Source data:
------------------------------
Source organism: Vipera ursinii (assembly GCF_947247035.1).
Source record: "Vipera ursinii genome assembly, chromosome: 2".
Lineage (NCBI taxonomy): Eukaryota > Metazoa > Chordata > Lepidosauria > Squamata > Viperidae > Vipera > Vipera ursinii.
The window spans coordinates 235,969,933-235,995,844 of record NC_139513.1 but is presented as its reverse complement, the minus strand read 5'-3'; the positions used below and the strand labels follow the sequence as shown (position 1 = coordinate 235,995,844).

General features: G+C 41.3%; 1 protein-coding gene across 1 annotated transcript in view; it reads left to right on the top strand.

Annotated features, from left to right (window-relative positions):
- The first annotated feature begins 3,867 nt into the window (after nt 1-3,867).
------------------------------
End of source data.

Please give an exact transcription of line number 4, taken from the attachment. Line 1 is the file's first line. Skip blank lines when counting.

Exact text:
The window spans coordinates 235,969,933-235,995,844 of record NC_139513.1 but is presented as its reverse complement, the minus strand read 5'-3'; the positions used below and the strand labels follow the sequence as shown (position 1 = coordinate 235,995,844).